"Hadn't any aunt!--you numskull. What has that got to do with it?"
"Heaps. Because if he'd had one she'd a burnt him out herself! She'd a
roasted his bowels out of him 'thout any more feeling than if he was a
Aunt Polly felt a sudden pang of remorse. This was putting the thing in
a new light; what was cruelty to a cat might be cruelty to a boy, too.
She began to soften; she felt sorry. Her eyes watered a little, and she
put her hand on Tom's head and said gently:
"I was meaning for the best, Tom. And, Tom, it did do you good."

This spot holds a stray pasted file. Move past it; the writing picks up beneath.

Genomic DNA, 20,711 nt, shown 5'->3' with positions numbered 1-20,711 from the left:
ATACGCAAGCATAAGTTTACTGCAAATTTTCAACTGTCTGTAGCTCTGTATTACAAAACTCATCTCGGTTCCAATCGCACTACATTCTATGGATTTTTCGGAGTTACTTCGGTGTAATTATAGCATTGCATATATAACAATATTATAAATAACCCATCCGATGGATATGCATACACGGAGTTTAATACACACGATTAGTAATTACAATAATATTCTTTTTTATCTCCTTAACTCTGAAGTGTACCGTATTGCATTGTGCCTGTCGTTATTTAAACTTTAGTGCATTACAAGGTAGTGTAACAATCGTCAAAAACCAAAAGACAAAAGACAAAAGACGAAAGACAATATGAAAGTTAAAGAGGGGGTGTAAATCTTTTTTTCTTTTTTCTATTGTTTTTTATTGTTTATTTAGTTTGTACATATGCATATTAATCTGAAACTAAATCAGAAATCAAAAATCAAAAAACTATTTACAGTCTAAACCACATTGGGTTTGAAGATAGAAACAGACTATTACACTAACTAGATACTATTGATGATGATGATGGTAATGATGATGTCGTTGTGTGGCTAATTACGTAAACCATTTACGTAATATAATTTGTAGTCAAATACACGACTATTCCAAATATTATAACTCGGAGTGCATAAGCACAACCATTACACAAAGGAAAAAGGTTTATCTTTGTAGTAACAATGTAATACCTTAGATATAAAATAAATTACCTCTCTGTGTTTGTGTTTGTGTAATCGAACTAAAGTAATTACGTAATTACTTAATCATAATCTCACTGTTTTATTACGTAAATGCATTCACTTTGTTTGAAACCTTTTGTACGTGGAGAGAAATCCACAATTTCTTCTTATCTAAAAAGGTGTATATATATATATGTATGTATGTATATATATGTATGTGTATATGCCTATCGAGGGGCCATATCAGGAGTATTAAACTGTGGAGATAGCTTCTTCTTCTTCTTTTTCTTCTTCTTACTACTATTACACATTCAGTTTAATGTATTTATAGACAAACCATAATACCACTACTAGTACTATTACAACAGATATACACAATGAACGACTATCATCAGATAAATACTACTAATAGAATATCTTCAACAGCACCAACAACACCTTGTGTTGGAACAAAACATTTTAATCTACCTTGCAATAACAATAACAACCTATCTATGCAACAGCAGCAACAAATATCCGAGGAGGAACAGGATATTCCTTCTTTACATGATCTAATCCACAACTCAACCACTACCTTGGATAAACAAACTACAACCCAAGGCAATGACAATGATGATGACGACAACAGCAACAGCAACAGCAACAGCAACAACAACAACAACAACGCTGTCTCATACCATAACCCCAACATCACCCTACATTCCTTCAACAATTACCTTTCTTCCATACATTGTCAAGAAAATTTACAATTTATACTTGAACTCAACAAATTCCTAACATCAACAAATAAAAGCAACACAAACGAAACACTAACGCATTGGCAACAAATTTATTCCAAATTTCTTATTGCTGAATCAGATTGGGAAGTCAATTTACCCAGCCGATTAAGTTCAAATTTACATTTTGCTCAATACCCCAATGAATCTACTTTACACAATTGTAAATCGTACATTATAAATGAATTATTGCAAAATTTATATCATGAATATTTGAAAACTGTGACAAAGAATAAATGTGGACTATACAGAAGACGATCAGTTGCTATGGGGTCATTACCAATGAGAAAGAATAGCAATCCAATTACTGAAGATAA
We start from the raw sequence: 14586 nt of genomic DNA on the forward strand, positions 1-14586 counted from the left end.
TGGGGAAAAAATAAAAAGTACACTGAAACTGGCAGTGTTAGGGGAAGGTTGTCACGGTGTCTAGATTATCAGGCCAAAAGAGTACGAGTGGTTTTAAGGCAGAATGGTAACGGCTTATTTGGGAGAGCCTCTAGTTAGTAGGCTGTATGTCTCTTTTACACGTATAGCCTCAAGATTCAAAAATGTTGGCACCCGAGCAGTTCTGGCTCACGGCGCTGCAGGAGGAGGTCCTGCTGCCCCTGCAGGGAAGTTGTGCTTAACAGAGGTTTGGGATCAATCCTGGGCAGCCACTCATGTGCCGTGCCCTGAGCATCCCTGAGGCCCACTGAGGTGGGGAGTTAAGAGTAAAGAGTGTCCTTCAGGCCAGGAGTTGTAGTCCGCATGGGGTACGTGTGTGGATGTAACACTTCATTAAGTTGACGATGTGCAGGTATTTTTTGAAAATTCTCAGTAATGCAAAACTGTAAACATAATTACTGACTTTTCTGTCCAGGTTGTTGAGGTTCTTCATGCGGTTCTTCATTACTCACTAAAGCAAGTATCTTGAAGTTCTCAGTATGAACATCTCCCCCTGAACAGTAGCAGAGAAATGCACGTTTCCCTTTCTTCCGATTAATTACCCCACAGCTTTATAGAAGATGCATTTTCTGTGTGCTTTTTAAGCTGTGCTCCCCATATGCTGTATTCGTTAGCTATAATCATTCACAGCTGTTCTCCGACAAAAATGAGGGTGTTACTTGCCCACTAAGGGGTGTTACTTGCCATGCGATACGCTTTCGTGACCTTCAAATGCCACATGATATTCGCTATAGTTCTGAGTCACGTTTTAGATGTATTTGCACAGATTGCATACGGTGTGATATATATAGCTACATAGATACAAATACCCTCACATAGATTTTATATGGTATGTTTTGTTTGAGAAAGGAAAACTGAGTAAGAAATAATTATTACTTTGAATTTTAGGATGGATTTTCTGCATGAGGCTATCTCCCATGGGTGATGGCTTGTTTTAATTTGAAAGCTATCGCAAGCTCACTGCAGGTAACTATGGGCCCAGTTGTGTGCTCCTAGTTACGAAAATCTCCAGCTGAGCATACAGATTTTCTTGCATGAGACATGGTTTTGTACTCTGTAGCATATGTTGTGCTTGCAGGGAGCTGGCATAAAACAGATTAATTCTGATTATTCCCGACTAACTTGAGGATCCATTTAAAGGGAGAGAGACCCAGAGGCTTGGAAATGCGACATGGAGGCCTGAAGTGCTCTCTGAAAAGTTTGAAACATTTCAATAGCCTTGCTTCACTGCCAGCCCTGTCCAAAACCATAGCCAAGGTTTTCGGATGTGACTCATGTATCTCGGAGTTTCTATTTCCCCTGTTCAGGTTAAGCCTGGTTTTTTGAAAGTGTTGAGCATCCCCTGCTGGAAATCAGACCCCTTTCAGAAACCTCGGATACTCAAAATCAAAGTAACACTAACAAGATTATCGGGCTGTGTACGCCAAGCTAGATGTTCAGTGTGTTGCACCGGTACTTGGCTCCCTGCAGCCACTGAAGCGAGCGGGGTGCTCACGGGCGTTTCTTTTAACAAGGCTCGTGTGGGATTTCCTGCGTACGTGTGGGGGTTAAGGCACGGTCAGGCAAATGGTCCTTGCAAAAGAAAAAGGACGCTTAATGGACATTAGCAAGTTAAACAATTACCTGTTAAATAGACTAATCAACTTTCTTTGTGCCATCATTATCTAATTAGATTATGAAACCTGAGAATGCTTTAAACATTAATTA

Tom looked up in her face with just a perceptible twinkle peeping
through his gravity.
"I know you was meaning for the best, aunty, and so was I with Peter. It
done him good, too. I never see him get around so since--"
"Oh, go 'long with you, Tom, before you aggravate me again. And you try
and see if you can't be a good boy, for once, and you needn't take any